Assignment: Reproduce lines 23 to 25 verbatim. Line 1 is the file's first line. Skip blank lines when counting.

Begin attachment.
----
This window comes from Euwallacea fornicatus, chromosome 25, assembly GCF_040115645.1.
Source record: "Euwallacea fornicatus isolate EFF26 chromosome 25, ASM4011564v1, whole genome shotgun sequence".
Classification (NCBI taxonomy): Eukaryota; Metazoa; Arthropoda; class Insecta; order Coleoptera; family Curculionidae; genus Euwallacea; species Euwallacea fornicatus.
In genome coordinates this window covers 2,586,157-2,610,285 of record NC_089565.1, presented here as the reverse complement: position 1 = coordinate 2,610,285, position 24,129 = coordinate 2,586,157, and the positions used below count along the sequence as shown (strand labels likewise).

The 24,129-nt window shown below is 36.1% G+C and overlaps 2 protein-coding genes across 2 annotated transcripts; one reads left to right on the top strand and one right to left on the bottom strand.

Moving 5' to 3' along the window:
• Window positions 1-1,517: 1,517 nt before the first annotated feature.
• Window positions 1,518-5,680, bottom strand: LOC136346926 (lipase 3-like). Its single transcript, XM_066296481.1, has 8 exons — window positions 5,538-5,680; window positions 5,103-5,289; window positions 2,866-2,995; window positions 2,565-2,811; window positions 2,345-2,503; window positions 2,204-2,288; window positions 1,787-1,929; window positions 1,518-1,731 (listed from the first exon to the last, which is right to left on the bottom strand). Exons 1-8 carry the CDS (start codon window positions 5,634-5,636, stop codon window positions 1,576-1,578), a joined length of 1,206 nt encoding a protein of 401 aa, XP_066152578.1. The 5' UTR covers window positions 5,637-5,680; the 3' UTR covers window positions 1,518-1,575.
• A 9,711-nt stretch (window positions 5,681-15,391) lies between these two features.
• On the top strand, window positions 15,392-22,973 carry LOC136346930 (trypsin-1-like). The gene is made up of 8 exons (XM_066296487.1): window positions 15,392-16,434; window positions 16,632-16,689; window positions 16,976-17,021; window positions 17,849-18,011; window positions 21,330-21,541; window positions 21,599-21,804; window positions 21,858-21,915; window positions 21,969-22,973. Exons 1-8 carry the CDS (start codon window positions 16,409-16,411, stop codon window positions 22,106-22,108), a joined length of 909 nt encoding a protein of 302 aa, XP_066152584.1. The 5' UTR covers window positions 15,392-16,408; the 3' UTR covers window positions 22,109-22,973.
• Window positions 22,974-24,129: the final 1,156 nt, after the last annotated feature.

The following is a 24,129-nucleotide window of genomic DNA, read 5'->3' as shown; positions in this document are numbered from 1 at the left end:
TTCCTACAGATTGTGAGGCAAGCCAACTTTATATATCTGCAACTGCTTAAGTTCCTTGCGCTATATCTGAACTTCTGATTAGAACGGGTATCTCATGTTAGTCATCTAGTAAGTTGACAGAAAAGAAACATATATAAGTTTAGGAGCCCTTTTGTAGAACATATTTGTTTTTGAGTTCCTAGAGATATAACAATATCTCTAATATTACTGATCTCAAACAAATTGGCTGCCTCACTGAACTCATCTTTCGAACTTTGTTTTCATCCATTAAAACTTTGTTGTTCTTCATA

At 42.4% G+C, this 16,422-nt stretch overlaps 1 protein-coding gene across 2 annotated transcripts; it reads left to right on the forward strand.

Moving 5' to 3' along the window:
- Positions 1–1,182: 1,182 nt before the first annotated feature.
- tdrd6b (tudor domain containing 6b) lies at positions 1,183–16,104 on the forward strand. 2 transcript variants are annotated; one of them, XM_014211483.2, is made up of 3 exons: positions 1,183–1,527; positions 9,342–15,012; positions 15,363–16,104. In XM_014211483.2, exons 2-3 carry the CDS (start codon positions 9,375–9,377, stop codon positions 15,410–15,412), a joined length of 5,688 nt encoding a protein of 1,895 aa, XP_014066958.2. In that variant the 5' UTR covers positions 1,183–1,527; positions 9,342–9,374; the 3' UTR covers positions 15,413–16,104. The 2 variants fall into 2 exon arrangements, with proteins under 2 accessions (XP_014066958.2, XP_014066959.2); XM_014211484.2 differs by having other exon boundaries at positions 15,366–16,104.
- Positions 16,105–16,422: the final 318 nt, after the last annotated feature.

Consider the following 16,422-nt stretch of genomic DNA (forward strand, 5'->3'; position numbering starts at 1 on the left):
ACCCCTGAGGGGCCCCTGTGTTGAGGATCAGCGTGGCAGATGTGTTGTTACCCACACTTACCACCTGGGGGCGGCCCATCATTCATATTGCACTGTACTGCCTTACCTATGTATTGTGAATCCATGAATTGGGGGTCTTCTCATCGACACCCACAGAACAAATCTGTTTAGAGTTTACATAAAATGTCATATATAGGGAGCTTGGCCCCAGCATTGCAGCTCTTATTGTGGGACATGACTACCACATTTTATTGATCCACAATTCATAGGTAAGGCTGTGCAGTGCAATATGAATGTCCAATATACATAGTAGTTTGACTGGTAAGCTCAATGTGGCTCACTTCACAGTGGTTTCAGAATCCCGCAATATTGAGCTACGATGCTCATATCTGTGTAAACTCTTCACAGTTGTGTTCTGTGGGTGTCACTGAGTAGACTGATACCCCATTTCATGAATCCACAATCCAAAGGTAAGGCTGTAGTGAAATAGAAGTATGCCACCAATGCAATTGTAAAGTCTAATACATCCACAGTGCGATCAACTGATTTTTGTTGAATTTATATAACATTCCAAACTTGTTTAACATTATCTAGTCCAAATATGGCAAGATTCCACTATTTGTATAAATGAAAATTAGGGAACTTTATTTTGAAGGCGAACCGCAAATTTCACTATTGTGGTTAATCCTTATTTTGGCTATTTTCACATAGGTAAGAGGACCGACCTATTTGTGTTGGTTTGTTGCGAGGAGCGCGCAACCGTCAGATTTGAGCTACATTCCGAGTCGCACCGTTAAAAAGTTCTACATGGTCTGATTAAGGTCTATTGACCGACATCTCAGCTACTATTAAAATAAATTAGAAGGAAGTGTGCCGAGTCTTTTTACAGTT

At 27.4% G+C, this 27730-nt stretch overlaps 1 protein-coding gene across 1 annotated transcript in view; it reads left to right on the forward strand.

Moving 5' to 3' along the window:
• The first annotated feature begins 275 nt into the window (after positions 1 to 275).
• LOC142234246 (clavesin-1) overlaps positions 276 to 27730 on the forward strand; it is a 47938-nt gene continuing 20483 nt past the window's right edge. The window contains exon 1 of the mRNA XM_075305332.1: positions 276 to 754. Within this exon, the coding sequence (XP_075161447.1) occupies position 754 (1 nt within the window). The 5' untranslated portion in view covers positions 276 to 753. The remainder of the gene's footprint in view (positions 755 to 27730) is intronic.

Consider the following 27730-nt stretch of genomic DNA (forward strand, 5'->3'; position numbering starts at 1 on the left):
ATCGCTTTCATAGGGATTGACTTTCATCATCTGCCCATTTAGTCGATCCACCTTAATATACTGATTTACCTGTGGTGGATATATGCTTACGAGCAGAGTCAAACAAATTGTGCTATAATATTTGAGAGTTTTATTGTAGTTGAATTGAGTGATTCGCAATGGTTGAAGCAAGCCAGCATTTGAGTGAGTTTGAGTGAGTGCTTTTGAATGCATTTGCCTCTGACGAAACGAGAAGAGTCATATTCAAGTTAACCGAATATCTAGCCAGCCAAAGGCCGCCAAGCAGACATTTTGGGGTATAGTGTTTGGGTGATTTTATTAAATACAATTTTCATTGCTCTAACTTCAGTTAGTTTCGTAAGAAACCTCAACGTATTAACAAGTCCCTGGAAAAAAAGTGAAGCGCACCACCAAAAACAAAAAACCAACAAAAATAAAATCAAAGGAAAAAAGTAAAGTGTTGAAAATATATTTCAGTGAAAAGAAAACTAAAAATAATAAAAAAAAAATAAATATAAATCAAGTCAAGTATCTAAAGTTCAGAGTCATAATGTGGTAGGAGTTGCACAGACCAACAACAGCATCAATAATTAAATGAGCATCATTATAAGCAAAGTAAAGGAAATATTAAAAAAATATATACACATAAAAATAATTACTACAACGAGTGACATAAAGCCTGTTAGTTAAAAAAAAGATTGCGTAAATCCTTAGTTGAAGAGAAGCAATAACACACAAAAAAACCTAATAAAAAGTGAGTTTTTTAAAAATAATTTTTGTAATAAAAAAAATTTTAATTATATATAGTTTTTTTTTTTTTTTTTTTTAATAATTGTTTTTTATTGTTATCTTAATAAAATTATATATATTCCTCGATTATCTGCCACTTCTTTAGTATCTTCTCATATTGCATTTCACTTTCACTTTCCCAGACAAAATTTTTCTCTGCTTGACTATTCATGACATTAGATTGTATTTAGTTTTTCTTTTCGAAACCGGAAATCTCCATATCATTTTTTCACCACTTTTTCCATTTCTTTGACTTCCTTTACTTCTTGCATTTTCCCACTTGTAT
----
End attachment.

• The first annotated feature begins 275 nt into the window (after positions 1 to 275).
• LOC142234246 (clavesin-1) overlaps positions 276 to 27730 on the forward strand; it is a 47938-nt gene continuing 20483 nt past the window's right edge. The window contains exon 1 of the mRNA XM_075305332.1: positions 276 to 754. Within this exon, the coding sequence (XP_075161447.1) occupies position 754 (1 nt within the window). The 5' untranslated portion in view covers positions 276 to 753. The remainder of the gene's footprint in view (positions 755 to 27730) is intronic.

Consider the following 27730-nt stretch of genomic DNA (forward strand, 5'->3'; position numbering starts at 1 on the left):